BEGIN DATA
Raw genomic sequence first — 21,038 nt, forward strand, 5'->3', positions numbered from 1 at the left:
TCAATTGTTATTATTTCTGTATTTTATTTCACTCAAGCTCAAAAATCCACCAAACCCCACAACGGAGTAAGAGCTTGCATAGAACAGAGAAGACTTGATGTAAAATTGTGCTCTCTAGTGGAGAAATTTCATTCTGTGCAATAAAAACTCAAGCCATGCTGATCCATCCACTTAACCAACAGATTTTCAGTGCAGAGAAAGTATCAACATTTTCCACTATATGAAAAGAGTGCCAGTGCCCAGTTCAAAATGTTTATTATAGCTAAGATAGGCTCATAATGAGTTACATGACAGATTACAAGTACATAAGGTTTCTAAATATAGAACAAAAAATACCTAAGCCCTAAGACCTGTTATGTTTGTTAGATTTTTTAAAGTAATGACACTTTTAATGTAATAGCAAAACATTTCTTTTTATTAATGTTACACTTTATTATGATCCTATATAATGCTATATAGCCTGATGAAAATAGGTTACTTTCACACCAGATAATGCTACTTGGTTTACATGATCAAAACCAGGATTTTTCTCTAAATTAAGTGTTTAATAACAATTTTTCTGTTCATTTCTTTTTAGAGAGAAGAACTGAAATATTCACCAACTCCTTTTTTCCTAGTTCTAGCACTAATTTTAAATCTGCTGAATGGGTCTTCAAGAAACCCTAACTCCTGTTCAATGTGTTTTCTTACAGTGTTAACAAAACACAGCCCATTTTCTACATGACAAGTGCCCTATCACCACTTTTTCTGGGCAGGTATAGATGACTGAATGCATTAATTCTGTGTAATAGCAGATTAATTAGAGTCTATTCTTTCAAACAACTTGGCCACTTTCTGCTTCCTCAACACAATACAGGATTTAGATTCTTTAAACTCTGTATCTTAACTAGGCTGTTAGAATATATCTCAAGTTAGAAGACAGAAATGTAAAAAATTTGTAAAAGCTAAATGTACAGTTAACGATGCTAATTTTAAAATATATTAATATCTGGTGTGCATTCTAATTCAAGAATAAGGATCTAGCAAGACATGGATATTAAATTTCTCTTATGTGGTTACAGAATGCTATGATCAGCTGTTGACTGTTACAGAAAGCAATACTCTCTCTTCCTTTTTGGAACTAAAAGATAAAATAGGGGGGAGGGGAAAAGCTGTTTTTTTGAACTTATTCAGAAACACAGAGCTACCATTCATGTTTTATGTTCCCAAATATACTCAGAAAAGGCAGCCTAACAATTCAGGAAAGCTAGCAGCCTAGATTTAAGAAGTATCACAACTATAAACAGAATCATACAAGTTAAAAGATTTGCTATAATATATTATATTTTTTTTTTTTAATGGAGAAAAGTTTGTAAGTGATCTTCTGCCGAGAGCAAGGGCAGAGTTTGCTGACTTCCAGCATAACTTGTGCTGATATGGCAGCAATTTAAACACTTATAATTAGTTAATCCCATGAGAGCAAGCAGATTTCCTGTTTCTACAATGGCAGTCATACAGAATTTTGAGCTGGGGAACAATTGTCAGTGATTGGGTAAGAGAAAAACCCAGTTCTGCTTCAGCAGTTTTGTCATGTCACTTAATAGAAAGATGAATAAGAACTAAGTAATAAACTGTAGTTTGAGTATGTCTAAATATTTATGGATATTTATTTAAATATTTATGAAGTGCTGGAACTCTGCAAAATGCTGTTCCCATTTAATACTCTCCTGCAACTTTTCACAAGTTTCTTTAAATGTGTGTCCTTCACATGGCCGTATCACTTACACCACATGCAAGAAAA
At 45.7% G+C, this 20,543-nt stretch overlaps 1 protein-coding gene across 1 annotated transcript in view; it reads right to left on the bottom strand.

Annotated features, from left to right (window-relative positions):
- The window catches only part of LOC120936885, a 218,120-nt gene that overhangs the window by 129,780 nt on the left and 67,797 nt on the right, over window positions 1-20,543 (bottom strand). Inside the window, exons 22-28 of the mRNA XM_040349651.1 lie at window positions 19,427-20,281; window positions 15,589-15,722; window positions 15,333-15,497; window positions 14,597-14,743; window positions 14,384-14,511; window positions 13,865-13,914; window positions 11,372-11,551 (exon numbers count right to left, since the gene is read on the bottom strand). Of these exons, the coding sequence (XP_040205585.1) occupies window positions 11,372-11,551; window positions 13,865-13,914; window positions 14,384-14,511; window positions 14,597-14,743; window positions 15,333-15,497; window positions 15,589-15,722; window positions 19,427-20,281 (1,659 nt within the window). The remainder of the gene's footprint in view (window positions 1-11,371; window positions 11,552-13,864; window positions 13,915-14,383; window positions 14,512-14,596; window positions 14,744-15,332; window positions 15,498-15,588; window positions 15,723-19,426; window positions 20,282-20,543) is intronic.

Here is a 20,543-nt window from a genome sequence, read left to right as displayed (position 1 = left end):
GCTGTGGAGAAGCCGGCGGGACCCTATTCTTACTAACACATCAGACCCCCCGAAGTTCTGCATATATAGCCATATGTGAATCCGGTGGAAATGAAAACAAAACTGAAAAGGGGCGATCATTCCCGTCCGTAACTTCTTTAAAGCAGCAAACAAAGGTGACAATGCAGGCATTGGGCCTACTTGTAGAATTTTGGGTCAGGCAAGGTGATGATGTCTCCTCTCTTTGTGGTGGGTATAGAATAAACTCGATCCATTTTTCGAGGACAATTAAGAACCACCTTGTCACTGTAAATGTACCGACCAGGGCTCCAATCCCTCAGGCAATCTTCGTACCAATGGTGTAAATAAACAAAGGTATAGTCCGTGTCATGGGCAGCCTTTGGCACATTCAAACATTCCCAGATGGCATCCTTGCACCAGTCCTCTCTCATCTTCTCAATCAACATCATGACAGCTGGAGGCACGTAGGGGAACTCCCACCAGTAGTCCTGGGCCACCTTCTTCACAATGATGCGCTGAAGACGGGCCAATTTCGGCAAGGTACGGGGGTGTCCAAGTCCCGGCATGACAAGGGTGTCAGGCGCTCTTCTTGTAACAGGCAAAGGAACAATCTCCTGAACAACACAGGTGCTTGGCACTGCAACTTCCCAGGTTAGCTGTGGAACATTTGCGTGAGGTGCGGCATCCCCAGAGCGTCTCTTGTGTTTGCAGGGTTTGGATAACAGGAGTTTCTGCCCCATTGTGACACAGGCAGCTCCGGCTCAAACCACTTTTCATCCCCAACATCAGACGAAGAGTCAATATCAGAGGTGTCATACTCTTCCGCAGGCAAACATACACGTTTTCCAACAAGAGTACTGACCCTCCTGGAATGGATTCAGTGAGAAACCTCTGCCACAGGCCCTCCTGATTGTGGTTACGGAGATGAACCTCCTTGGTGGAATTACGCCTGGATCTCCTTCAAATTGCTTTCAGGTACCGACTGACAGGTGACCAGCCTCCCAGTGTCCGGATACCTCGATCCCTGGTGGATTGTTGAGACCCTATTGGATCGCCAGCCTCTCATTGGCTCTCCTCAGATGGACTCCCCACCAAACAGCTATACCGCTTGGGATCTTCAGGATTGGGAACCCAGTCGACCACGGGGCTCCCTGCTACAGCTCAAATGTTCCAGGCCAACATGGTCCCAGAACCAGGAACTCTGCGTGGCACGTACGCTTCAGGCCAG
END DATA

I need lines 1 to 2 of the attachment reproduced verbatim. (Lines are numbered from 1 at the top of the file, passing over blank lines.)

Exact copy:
Raw genomic sequence first — 21,038 nt, forward strand, 5'->3', positions numbered from 1 at the left:
TCAATTGTTATTATTTCTGTATTTTATTTCACTCAAGCTCAAAAATCCACCAAACCCCACAACGGAGTAAGAGCTTGCATAGAACAGAGAAGACTTGATGTAAAATTGTGCTCTCTAGTGGAGAAATTTCATTCTGTGCAATAAAAACTCAAGCCATGCTGATCCATCCACTTAACCAACAGATTTTCAGTGCAGAGAAAGTATCAACATTTTCCACTATATGAAAAGAGTGCCAGTGCCCAGTTCAAAATGTTTATTATAGCTAAGATAGGCTCATAATGAGTTACATGACAGATTACAAGTACATAAGGTTTCTAAATATAGAACAAAAAATACCTAAGCCCTAAGACCTGTTATGTTTGTTAGATTTTTTAAAGTAATGACACTTTTAATGTAATAGCAAAACATTTCTTTTTATTAATGTTACACTTTATTATGATCCTATATAATGCTATATAGCCTGATGAAAATAGGTTACTTTCACACCAGATAATGCTACTTGGTTTACATGATCAAAACCAGGATTTTTCTCTAAATTAAGTGTTTAATAACAATTTTTCTGTTCATTTCTTTTTAGAGAGAAGAACTGAAATATTCACCAACTCCTTTTTTCCTAGTTCTAGCACTAATTTTAAATCTGCTGAATGGGTCTTCAAGAAACCCTAACTCCTGTTCAATGTGTTTTCTTACAGTGTTAACAAAACACAGCCCATTTTCTACATGACAAGTGCCCTATCACCACTTTTTCTGGGCAGGTATAGATGACTGAATGCATTAATTCTGTGTAATAGCAGATTAATTAGAGTCTATTCTTTCAAACAACTTGGCCACTTTCTGCTTCCTCAACACAATACAGGATTTAGATTCTTTAAACTCTGTATCTTAACTAGGCTGTTAGAATATATCTCAAGTTAGAAGACAGAAATGTAAAAAATTTGTAAAAGCTAAATGTACAGTTAACGATGCTAATTTTAAAATATATTAATATCTGGTGTGCATTCTAATTCAAGAATAAGGATCTAGCAAGACATGGATATTAAATTTCTCTTATGTGGTTACAGAATGCTATGATCAGCTGTTGACTGTTACAGAAAGCAATACTCTCTCTTCCTTTTTGGAACTAAAAGATAAAATAGGGGGGAGGGGAAAAGCTGTTTTTTTGAACTTATTCAGAAACACAGAGCTACCATTCATGTTTTATGTTCCCAAATATACTCAGAAAAGGCAGCCTAACAATTCAGGAAAGCTAGCAGCCTAGATTTAAGAAGTATCACAACTATAAACAGAATCATACAAGTTAAAAGATTTGCTATAATATATTATATTTTTTTTTTTTAATGGAGAAAAGTTTGTAAGTGATCTTCTGCCGAGAGCAAGGGCAGAGTTTGCTGACTTCCAGCATAACTTGTGCTGATATGGCAGCAATTTAAACACTTATAATTAGTTAATCCCATGAGAGCAAGCAGATTTCCTGTTTCTACAATGGCAGTCATACAGAATTTTGAGCTGGGGAACAATTGTCAGTGATTGGGTAAGAGAAAAACCCAGTTCTGCTTCAGCAGTTTTGTCATGTCACTTAATAGAAAGATGAATAAGAACTAAGTAATAAACTGTAGTTTGAGTATGTCTAAATATTTATGGATATTTATTTAAATATTTATGAAGTGCTGGAACTCTGCAAAATGCTGTTCCCATTTAATACTCTCCTGCAACTTTTCACAAGTTTCTTTAAATGTGTGTCCTTCACATGGCCGTATCACTTACACCACATGCAAGAAAA